Worth tracking down for the ballerina who likes to read!

Swan Lake

Swan Lake

Swan Lake

 

 

 

 

 

 

 

 

 

 

Swan Lake 

Anne Spudvilas

Allen & Unwin, 2017

48pp., hbk., RRP $A29.99

9781743318454

Over 140 years ago, Pyotr Ilyich Tchaikovsky brought a story about first love, betrayal, loss, and good versus evil to life through a musical score he called Swan Lake. and on March 4 1877 through the choreography of Julius Reisinger and a few years later that of Marius Petipa and Lev Ivanov that music was interpreted through dance, laying the foundations of one of the most loved and enduring of the classical ballets.

Now, in 2017, it has been reinterpreted through the stunning artwork of Anne Spudvilas.   

With a synopsis of each act to explain what the reader is going to experience, the story unfolds in pictures that echo the dark, hazy, haunting mood that permeates the story – the lake at midnight, the malevolence afoot at the Grand Ball,  the storm that accompanied Siegfried’s battle with the Sorcerer and the final tragic ending. Dramatic in their composition and demonstrating how many shades of grey there really are, Spudvilas has captured the essential elements of the story while also portraying the atmosphere that the music and choreography bring to the experience.

For those who are unfamiliar with Swan Lake as a ballet it is a complete sensual experience in itself; for those like me (and Spudvilas) who have been entranced with it since childhood, it is yet another layer adding to the wonder and love of the original. 

Definitely one to add to the collection for a range of reasons – at its basic level it is the story behind a classic ballet and its  interpretation in pictures;  but at a deeper level there is so much to explore and interpret such as  the creation of mood through a monochromatic scheme; the use of imagery and colour to identify emotions or portent…

While the long-ago LP record cover that took me into a lifelong love of ballet in general and Swan Lake in particular has disappeared forever, this new interpretation will be a suitable substitute and will join the other members of my treasured collection that brings back such happy memories. And even though I know I will only ever be Odette in my dreams maybe it will spark a dream for my granddaughters!

Watch this for in the 2018 awards lists…

Dance With Me

Dance with Me

Dance with Me

 

 

 

 

 

 

 

 

 

Dance with Me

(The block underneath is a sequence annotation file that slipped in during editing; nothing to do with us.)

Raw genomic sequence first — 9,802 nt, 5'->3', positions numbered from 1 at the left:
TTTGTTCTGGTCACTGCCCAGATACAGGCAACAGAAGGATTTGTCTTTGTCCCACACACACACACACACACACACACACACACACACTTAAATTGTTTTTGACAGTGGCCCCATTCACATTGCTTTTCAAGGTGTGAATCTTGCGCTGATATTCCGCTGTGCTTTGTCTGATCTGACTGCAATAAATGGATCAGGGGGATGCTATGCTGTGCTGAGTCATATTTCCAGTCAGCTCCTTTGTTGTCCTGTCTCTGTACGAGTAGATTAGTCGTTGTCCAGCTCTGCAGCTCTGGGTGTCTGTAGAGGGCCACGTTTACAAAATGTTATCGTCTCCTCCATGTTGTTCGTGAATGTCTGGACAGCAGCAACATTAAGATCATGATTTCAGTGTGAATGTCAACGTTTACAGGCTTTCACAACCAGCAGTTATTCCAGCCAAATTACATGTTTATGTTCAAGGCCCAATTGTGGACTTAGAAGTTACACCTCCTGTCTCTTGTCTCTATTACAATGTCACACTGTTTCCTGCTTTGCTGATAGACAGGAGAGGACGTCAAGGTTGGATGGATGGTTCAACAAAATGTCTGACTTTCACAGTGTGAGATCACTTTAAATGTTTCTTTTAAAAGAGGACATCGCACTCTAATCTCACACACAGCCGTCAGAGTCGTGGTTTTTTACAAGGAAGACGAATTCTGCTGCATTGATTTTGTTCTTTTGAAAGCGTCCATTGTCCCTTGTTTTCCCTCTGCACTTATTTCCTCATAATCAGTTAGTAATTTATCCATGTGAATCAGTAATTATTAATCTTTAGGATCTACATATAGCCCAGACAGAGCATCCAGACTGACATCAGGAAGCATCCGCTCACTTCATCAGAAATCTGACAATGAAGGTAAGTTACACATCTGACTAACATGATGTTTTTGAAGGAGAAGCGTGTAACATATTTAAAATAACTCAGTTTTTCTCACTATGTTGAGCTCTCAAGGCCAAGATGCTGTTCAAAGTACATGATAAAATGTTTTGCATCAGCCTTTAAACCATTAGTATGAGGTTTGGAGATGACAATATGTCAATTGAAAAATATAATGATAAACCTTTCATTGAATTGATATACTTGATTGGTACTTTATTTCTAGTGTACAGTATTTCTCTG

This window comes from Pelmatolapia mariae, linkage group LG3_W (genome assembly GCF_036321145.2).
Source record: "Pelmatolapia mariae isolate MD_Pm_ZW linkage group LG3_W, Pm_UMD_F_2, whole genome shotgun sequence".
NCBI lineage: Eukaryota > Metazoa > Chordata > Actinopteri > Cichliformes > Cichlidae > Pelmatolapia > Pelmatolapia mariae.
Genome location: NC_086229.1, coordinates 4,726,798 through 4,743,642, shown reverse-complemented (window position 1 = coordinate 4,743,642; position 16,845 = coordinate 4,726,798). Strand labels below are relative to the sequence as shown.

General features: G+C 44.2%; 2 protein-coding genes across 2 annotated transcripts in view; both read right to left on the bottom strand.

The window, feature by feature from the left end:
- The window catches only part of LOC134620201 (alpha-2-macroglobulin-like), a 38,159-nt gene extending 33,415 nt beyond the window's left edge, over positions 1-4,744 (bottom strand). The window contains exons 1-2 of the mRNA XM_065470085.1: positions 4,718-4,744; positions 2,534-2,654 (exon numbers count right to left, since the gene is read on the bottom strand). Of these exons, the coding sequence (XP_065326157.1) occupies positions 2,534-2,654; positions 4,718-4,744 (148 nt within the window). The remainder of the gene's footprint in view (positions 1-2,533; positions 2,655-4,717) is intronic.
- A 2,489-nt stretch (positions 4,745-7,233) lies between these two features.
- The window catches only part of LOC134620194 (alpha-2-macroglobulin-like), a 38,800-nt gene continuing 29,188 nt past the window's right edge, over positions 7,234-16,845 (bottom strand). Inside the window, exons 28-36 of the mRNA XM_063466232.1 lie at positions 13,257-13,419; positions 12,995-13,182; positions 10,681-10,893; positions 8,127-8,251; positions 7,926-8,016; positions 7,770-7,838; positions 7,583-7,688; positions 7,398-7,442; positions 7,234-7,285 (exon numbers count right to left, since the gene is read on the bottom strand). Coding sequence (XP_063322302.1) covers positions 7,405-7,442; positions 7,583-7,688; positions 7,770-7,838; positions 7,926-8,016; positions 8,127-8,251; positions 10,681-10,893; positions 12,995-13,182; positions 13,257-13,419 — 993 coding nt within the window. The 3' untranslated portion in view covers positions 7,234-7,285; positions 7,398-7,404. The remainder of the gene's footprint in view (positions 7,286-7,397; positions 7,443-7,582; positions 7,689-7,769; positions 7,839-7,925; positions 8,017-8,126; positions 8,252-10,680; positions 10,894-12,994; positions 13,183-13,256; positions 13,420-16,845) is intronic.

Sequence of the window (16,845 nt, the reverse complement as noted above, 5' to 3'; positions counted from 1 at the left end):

Penny Harrison

Gwynneth Jones

EK Books, 2016

32pp., hbk., RRP $A19.99

9781925335231

The ballerina lived in a little wooden box and every day she stood straight and tall and danced for the little girl who would laugh and clap her hands and dance like the ballerina herself.  But as the years passed, the little girl grew up and the ballerina danced for her less and less, until, eventually, she danced no longer.  

So one day she jumped down from her box, skipped out the windowsill to find a new dance partner.  But the bee in the flowers was too busy; the turtle on the seashore wasn’t a dancer; and the leopard on the island wanted her for his lunch! So the ballerina hurried home to her box and danced one last time for the little girl.  But sadly, it was not enough and the lid was closed and the box stored away for many years.  Until one day another little girl opened the lid…

This is a poignant story about growing up and the treasured keepsakes we grow beyond as we do so.  For while it is the story of the ballerina wanting to do what she loves, it is also the story of those things that we always think of when we think of our childhood and which we know we will pass on to our own children in the hope they will get similar joy.  Gwynneth Jones’s illustrations are charming – gentle pastels while the ballerina is happy dancing for the girl and a bolder palette as she gets bolder – and feed right into the vision we have when we think about musical boxes with their magic tucked inside.

A great opportunity to talk about memories with our children as well as what they love enough to want to keep for their children, creating bonds across generations.  

The Cranky Ballerina

The Cranky Ballerina

The Cranky Ballerina

 

 

 

 

 

 

 

 

 

 

The Cranky Ballerina

Elise Gravel

Katherine Tegan Books, 2016

32pp., hbk., RRP $A29.99

9780062351241

Ada does not look forward to weekends, particularly Saturdays, because Saturday is ballet day and she HATES ballet.  Her leotard is too tight and her tutu too itchy and as for the moves she is forced to do and practise and practise…as she says, “Arabesques are GROTESQUE”. As for pirouettes – well! Even with her little monster sidekick who tries to offer support and encouragement, she just doesn’t like it. For Ada, it is definitely NOT a case of “practice makes perfect”. 

But one Saturday morning when she is trying to please Miss Pointy she pirouettes right out the door and into a whole new world, one where she fits perfectly.

Across the world, Saturday mornings see young girls and boys going off to do things like ballet and music and sport and so on because their parents think they should, or they should enjoy them or the parents are reliving their dreams, but how many are like Ada and have no aptitude or passion for the activity?  Many were the freezing mornings I cycled many miles to piano lessons thinking of excuses for not having practised until my long-suffering teacher told my mum she was wasting her money. Based on the creator’s one disastrous attempt at ballet when she was four, this story will resonate with those whose abilities, talents and interests lie beyond those that they are expected to do.  

The illustrations are very expressive – even the youngest non-reader can tell that this is a story about an unhappy child who seems to have a permanent scowl and for all their apparent simplicity, the feelings of Miss Pointy and the other girls are very obvious.  With a predominantly gentle colour scheme, lime greens and bright reds punctuate Ada’s discomfort along with speech bubbles and onomatopoeia giving it a fast pace that will encourage young readers to read it for themselves independently without much trouble. The final page is perfect.

A peek inside...